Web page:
The Rev. L. Fitzgerald Reist II, secretary of the General Conference, was exiting a flight just after landing in Mozambique when he saw a familiar face among the many strangers.
The young man spotted Reist as well, ran up to him and gave him a big hug and a warm smile. He told Reist how much he appreciated the financial support he received while attending Africa University in Mutare, Zimbabwe. Without the funds, he explained, higher education may have been out of reach for him.
The man told Reist that he was now working as a government official in Mozambique. He hopes to bring social justice and improve education in his community. "This brings me joy," said Reist. "The students are grateful to be in an educational environment."
Monetary giving for Africa University, one of seven apportioned-giving funds in The United Methodist Church, makes it possible for students like the young man to get an education and give back to their communities.
The Susquehanna Conference, headquartered in Mechanicsburg, Pennsylvania, increased its giving from 80 percent in 2012 to 87 percent 2013 to 100 percent in 2014 and 2015. "For many, many years, we have been giving 100 percent to educate the students of Africa University," said Zedna Haverstock, former conference treasurer. "This is an excellent ministry, and it caught my imagination." Haverstock, who worked in the finance department for more than 40 years, retired two years ago.
Wyoming and Central Pennsylvania conferences merged to form Susquehanna Conference in 2010, and giving decreased in 2012 and 2013, said the Rev. Mike Bealla, director of connectional ministry.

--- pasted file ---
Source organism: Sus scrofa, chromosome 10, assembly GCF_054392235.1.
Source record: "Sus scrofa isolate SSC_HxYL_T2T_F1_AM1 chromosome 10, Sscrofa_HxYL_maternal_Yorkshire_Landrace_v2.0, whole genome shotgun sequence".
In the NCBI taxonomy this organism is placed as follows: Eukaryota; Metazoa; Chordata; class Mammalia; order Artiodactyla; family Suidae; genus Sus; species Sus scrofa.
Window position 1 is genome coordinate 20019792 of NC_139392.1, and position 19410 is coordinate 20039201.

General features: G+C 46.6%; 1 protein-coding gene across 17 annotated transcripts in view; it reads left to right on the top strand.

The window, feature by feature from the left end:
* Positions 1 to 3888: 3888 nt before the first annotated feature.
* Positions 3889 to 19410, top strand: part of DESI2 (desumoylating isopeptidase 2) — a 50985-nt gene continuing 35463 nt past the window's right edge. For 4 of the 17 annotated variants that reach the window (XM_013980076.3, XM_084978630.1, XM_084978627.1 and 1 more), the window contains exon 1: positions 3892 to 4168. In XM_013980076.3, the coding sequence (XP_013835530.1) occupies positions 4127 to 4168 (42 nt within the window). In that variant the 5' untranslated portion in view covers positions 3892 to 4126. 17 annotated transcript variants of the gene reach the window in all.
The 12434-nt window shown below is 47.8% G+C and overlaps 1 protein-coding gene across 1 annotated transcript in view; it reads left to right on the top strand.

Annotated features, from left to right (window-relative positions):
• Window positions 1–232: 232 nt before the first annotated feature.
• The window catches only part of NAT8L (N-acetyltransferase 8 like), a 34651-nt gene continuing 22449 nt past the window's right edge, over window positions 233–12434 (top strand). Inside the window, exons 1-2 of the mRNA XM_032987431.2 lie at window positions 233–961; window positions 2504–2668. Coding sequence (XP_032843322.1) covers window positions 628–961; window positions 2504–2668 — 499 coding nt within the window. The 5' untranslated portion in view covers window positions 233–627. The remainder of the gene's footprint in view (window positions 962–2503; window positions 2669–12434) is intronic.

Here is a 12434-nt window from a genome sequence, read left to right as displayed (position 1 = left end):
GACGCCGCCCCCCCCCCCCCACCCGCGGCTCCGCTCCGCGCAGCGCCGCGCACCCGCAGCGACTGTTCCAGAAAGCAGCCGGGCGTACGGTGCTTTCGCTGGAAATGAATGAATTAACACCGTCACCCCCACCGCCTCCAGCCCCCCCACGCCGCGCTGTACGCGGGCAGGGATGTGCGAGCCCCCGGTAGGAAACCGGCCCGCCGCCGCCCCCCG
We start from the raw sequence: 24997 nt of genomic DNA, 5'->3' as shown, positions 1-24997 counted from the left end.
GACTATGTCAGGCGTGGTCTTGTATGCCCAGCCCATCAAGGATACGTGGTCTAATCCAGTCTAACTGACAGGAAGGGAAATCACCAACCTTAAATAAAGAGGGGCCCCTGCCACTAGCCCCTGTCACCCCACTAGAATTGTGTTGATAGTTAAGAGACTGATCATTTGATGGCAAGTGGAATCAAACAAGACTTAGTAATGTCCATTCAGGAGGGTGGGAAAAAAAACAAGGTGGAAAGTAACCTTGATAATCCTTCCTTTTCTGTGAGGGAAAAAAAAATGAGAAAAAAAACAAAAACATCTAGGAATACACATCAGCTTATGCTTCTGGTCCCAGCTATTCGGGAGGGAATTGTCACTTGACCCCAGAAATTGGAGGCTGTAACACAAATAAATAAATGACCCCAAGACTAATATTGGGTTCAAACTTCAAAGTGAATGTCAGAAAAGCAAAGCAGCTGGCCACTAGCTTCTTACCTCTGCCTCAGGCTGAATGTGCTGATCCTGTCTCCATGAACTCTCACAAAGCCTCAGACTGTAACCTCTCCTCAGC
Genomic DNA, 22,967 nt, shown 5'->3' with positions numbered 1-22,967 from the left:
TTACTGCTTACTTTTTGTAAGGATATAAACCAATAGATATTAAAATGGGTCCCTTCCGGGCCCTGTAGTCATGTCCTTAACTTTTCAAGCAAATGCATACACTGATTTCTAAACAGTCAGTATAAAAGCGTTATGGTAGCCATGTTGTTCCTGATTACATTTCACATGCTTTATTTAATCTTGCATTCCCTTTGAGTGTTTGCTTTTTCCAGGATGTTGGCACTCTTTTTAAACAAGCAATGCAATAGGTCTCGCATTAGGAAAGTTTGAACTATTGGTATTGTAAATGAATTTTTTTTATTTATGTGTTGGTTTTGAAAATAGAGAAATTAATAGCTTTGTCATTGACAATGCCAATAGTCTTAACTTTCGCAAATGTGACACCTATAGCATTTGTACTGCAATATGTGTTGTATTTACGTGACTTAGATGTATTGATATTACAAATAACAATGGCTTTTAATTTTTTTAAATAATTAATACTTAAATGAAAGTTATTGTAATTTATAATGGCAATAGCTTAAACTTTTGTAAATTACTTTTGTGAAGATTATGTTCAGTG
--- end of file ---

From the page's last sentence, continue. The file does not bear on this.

The economic downturn and leadership changes affected apportioned giving to the general church. "Even the cost of insurance was high," said the Rev. Mike Minnix, former president of the conference council on finance
"We knuckled down and worked hard," he said. "It was a struggle, but we put our shoulders to the wheel and made it happen, and we got our wind back."
Minnix, now retired, said the financial situation, whether good or bad, is on the table and transparent. "When we are struggling, everyone knows it," he said, "and everyone knows when we are doing well, and we celebrate that."
Bealla and Haverstock said Bishop Jeremiah J. Park has a heart for mission. His forward thinking leadership has helped the conference thrive. Bealla and Minnix hope the conference will keep supporting Africa University so that the institution can continue to grow.
"I've been there on several occasions," said Reist. "Whenever I am invited to preach, I often mention Africa University. It's real, and it's a great example of what we can achieve together."
Christine Kumar, freelance writer and district administrator in the Baltimore-Washington Conference.
A World Service Special Gift is a designated financial contribution made by an individual, local church, organization, district or annual conference to a project authorized as such by the Connectional Table. Current World Service Special Gifts projects include the Africa University Endowment Fund, the Leonard Perryman Communications Scholarship for Ethnic Minority Students, the Methodist Global Education Fund, the National Anti-Gambling Project and the Lay Missionary Planting Network.